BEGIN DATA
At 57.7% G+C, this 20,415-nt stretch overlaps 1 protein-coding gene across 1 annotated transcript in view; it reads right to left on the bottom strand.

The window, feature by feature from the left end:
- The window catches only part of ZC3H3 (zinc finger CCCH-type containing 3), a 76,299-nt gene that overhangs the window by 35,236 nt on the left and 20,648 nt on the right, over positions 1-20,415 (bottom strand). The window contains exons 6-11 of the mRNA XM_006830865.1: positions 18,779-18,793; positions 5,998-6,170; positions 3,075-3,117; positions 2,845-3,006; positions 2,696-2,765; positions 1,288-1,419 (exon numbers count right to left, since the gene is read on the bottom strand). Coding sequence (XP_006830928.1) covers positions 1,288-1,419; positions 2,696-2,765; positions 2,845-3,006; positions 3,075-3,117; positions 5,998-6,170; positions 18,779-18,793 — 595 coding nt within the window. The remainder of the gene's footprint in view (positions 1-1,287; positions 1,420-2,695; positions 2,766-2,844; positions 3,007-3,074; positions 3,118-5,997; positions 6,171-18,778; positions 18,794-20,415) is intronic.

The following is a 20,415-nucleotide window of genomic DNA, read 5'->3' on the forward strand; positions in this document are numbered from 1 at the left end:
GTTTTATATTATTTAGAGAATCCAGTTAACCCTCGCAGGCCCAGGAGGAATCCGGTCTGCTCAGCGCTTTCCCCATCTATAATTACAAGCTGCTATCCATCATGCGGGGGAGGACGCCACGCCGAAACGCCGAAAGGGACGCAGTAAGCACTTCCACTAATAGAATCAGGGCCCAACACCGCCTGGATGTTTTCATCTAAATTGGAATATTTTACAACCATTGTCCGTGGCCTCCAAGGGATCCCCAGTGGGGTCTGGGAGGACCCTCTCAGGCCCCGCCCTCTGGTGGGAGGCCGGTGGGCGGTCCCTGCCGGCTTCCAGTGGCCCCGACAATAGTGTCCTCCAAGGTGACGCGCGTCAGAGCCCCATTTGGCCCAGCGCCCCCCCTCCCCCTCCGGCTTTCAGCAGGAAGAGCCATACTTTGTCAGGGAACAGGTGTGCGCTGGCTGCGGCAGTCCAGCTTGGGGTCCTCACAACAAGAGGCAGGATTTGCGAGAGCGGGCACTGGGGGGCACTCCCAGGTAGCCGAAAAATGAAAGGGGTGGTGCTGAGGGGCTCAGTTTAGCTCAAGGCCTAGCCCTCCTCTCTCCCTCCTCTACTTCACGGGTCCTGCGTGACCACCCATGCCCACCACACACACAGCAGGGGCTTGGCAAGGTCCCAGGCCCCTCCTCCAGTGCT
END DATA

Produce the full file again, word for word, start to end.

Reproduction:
At 57.7% G+C, this 20,415-nt stretch overlaps 1 protein-coding gene across 1 annotated transcript in view; it reads right to left on the bottom strand.

The window, feature by feature from the left end:
- The window catches only part of ZC3H3 (zinc finger CCCH-type containing 3), a 76,299-nt gene that overhangs the window by 35,236 nt on the left and 20,648 nt on the right, over positions 1-20,415 (bottom strand). The window contains exons 6-11 of the mRNA XM_006830865.1: positions 18,779-18,793; positions 5,998-6,170; positions 3,075-3,117; positions 2,845-3,006; positions 2,696-2,765; positions 1,288-1,419 (exon numbers count right to left, since the gene is read on the bottom strand). Coding sequence (XP_006830928.1) covers positions 1,288-1,419; positions 2,696-2,765; positions 2,845-3,006; positions 3,075-3,117; positions 5,998-6,170; positions 18,779-18,793 — 595 coding nt within the window. The remainder of the gene's footprint in view (positions 1-1,287; positions 1,420-2,695; positions 2,766-2,844; positions 3,007-3,074; positions 3,118-5,997; positions 6,171-18,778; positions 18,794-20,415) is intronic.

The following is a 20,415-nucleotide window of genomic DNA, read 5'->3' on the forward strand; positions in this document are numbered from 1 at the left end:
GTTTTATATTATTTAGAGAATCCAGTTAACCCTCGCAGGCCCAGGAGGAATCCGGTCTGCTCAGCGCTTTCCCCATCTATAATTACAAGCTGCTATCCATCATGCGGGGGAGGACGCCACGCCGAAACGCCGAAAGGGACGCAGTAAGCACTTCCACTAATAGAATCAGGGCCCAACACCGCCTGGATGTTTTCATCTAAATTGGAATATTTTACAACCATTGTCCGTGGCCTCCAAGGGATCCCCAGTGGGGTCTGGGAGGACCCTCTCAGGCCCCGCCCTCTGGTGGGAGGCCGGTGGGCGGTCCCTGCCGGCTTCCAGTGGCCCCGACAATAGTGTCCTCCAAGGTGACGCGCGTCAGAGCCCCATTTGGCCCAGCGCCCCCCCTCCCCCTCCGGCTTTCAGCAGGAAGAGCCATACTTTGTCAGGGAACAGGTGTGCGCTGGCTGCGGCAGTCCAGCTTGGGGTCCTCACAACAAGAGGCAGGATTTGCGAGAGCGGGCACTGGGGGGCACTCCCAGGTAGCCGAAAAATGAAAGGGGTGGTGCTGAGGGGCTCAGTTTAGCTCAAGGCCTAGCCCTCCTCTCTCCCTCCTCTACTTCACGGGTCCTGCGTGACCACCCATGCCCACCACACACACAGCAGGGGCTTGGCAAGGTCCCAGGCCCCTCCTCCAGTGCT